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Agenda 21 and the Rio Declaration on Environment and Development provide the fundamental framework for policy discussion and action on matters related to industry and sustainable development. Although the role of business and industry, as a major group, is specifically addressed in chapter 30, issues related to industry and economic development, consumption and production patterns, social development and environmental protection cut across the entirety of Agenda 21, including its section 4, Means of implementation. 

Chapter II of the Johannesburg Plan of Implementation also calls for the strengthening of industrial development in order to address poverty eradication and sustainable natural resource management.

In order to achieve the objectives of sustainable development, Governments need to integrate economic, social and environmental concerns in their policy-making and to promote economic growth and international competitiveness of industry through macroeconomic policies. In order to stimulate domestic private enterprise, boost economy-wide competitiveness and attract foreign direct investment, policy reforms should aim at creating an enabling policy environment, through improvements in infrastructure and education, encouragement of research and development, facilitation of exports and liberalization of domestic markets. In this regard, the development of small and medium-sized enterprises should receive special attention.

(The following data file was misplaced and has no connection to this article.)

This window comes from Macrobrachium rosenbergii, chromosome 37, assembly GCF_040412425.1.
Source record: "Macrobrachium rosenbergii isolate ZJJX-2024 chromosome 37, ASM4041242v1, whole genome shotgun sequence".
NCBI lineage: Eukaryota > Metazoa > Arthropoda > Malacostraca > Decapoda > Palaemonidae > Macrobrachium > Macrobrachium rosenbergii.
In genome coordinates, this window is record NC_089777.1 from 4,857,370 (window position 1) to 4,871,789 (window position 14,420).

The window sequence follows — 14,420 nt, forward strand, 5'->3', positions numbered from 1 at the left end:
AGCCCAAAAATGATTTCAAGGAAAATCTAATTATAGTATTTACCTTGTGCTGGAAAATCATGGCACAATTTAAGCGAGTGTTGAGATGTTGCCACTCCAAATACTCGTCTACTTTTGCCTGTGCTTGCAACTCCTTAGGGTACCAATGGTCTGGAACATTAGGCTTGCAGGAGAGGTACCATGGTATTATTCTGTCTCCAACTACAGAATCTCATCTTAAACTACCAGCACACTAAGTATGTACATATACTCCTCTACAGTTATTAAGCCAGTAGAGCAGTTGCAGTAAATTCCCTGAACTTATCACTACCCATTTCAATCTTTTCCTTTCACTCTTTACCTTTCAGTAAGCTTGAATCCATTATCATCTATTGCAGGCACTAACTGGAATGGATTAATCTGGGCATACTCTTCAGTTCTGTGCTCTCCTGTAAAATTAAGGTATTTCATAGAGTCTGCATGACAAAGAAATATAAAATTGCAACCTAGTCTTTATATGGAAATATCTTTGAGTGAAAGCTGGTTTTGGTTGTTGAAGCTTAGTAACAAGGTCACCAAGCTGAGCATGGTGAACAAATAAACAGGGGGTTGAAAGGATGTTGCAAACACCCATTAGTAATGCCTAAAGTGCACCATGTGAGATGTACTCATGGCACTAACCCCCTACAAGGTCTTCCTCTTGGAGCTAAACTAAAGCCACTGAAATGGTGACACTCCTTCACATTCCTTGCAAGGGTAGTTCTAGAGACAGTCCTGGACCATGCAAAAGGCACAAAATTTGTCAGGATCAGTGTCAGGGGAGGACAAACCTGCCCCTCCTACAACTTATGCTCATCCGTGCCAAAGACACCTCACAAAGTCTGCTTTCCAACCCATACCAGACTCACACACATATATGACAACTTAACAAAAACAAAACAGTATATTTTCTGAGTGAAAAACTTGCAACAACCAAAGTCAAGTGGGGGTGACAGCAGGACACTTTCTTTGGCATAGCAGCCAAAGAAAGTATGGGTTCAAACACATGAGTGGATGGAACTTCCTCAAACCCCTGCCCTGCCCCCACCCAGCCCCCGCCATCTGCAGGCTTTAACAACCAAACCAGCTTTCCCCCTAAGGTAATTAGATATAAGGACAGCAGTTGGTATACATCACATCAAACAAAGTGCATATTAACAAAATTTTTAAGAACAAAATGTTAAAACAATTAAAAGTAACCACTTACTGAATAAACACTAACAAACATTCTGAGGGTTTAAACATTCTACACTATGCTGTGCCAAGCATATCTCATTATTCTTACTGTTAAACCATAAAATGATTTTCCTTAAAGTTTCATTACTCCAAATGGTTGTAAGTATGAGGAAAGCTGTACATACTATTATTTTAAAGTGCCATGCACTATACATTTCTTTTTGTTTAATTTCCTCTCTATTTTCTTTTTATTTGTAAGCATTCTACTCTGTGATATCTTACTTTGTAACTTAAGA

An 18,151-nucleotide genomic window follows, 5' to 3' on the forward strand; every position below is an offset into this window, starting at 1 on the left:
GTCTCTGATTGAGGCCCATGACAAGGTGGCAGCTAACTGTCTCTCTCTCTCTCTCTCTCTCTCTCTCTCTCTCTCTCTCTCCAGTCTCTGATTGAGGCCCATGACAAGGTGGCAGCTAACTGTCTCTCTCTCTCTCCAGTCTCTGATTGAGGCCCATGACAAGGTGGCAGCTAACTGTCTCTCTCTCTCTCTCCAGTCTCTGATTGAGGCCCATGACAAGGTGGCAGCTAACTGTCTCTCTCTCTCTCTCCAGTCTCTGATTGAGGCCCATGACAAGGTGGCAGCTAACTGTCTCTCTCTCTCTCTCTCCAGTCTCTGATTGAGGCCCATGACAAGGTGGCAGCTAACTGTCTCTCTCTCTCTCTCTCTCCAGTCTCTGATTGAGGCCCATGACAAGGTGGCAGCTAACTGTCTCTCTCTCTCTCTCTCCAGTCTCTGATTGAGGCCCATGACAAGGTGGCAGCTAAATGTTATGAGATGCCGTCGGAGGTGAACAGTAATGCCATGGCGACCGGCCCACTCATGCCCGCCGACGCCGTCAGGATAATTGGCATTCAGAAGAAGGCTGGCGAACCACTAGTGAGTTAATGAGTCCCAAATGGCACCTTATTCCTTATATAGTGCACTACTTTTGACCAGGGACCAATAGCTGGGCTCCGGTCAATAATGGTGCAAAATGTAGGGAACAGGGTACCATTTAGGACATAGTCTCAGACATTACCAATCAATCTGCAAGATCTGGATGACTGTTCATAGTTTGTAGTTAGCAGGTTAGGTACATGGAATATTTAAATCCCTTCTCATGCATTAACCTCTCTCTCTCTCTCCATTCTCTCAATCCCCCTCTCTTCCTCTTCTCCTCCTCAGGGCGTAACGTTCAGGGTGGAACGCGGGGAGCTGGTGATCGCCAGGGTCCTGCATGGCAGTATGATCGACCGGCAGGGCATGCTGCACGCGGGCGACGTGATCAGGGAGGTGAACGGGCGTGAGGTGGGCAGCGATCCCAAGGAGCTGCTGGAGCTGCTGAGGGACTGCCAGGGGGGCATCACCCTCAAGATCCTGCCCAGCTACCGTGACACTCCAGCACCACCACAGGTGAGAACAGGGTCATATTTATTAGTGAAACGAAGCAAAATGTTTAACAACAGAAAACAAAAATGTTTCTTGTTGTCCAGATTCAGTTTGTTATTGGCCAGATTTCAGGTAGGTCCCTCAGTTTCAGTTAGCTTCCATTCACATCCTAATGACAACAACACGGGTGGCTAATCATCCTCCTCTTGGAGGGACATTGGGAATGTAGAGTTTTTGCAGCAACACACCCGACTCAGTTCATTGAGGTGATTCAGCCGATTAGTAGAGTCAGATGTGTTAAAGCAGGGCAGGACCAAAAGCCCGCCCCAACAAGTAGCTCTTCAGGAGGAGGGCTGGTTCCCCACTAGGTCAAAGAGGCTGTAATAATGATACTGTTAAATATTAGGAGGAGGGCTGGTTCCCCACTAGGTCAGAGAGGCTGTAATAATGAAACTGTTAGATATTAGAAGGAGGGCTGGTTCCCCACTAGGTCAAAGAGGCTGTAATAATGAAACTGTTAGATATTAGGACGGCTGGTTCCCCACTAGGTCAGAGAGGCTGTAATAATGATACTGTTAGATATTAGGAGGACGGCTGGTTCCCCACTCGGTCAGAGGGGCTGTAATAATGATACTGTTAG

Industry plays a critical role in technological innovations and research and development activities, which are crucial for the economic and social development of any country, as well as in the development, diffusion and transfer of  environmentally sound technologies and management techniques, which constitute a key element of sustainable development. 

There is a mutually reinforcing relationship between social and industrial development, and industrialization has the potential to promote, directly and indirectly, a variety of social objectives such as employment creation, poverty eradication, gender equality, labour standards, and greater access to education and health care. In this regard, the overriding policy challenge is to promote the positive impacts while limiting or eliminating the negative impacts of industrial activities on social development. 

As the world has become more industrialized, there have been increasing environmental pressures such as harmful emissions and waste, which have had global, regional or local impacts. These include, at the local level, urban air pollution, contamination of soils and rivers and land degradation; regionally, acid rain and water and coastal zone contamination; and globally, climate change, ozone layer depletion, loss of biodiversity, increased movement of hazardous waste and increased land-based marine pollution.

The overriding task facing Governments is to maximize the positive influence of industrial activities on economic and social development, while minimizing the negative impact of production and consumption on the environment. To this end, Governments should review their regulatory policies and systems of economic incentives and disincentives and undertake other actions such as capacity-building, environmental data collection and enforcement that support the environmental protection efforts of industry and civil society. Governments should encourage the wider dispersion and implementation of industry’s voluntary initiatives and agreements and sharing of best practices.